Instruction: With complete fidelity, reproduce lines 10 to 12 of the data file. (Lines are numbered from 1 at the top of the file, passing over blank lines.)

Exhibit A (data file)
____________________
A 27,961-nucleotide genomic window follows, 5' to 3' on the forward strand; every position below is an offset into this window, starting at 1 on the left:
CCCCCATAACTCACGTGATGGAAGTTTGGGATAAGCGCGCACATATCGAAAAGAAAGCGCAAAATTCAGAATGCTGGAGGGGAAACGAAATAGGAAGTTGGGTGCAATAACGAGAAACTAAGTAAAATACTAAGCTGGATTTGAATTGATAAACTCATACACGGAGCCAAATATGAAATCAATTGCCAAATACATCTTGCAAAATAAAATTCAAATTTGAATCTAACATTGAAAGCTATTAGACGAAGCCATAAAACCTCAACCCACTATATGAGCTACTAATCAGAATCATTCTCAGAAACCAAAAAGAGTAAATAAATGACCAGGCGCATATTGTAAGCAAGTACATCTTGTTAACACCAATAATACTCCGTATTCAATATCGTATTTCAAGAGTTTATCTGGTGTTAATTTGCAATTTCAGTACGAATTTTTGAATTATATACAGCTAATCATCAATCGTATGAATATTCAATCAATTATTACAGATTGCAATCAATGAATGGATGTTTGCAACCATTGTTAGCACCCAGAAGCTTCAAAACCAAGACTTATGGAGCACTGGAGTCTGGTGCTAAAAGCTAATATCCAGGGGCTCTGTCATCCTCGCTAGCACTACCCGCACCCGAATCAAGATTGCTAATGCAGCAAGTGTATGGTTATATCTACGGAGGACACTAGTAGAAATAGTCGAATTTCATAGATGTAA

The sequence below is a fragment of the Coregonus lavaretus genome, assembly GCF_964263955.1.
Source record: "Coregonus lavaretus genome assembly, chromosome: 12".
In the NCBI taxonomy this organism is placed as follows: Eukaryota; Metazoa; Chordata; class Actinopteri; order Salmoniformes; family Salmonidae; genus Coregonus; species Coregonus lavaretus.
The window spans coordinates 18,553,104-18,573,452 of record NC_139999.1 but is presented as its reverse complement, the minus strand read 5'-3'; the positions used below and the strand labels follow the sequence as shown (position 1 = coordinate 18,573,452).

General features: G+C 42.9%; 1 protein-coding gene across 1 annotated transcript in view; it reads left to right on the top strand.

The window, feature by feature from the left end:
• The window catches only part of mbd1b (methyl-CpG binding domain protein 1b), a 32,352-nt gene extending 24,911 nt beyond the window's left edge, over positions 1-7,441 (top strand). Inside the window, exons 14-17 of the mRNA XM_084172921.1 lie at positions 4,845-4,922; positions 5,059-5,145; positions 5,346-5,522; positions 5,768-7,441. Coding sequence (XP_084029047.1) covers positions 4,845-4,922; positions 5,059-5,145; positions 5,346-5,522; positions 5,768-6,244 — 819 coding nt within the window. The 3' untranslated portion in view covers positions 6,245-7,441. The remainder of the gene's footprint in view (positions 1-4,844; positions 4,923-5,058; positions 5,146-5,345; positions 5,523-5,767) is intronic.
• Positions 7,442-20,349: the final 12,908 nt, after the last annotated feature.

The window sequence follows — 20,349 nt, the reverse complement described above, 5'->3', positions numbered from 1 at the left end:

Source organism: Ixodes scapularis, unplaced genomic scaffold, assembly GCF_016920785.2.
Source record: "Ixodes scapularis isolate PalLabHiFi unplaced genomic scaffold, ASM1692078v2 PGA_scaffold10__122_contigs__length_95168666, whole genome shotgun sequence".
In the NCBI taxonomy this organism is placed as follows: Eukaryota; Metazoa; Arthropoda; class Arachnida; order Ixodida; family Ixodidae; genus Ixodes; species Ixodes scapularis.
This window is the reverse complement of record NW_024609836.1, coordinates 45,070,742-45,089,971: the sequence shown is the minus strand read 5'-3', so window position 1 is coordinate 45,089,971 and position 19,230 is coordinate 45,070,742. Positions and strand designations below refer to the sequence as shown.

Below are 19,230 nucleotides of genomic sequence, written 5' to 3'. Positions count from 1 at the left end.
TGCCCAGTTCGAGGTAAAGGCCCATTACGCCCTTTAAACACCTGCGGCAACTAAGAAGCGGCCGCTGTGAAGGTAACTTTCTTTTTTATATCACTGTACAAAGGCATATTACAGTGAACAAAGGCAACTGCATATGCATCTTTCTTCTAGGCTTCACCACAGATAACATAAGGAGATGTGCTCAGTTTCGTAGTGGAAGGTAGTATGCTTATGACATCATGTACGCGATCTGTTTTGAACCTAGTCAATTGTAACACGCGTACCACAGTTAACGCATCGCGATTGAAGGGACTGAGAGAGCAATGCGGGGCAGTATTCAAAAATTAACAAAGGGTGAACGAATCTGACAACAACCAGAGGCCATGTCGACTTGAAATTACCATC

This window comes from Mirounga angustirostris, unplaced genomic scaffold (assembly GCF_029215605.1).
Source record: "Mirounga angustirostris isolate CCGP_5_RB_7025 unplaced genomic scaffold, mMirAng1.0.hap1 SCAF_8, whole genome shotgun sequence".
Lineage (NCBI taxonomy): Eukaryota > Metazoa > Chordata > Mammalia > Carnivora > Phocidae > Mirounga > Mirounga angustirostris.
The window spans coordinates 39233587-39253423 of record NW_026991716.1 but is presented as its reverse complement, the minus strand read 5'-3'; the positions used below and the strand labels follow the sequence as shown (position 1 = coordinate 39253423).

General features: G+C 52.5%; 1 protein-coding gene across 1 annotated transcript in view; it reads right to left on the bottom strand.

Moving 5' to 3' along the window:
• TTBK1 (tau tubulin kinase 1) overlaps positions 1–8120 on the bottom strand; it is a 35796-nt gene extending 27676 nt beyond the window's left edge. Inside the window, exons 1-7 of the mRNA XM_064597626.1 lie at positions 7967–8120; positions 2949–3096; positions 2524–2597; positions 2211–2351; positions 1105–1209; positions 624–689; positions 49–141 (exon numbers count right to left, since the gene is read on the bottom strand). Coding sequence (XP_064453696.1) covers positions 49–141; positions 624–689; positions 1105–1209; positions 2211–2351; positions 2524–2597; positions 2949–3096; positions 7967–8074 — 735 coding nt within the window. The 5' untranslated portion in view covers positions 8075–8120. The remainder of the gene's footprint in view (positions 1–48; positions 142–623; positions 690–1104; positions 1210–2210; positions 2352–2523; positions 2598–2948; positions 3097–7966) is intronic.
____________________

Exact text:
• Positions 7,442-20,349: the final 12,908 nt, after the last annotated feature.

The window sequence follows — 20,349 nt, the reverse complement described above, 5'->3', positions numbered from 1 at the left end:

Source organism: Ixodes scapularis, unplaced genomic scaffold, assembly GCF_016920785.2.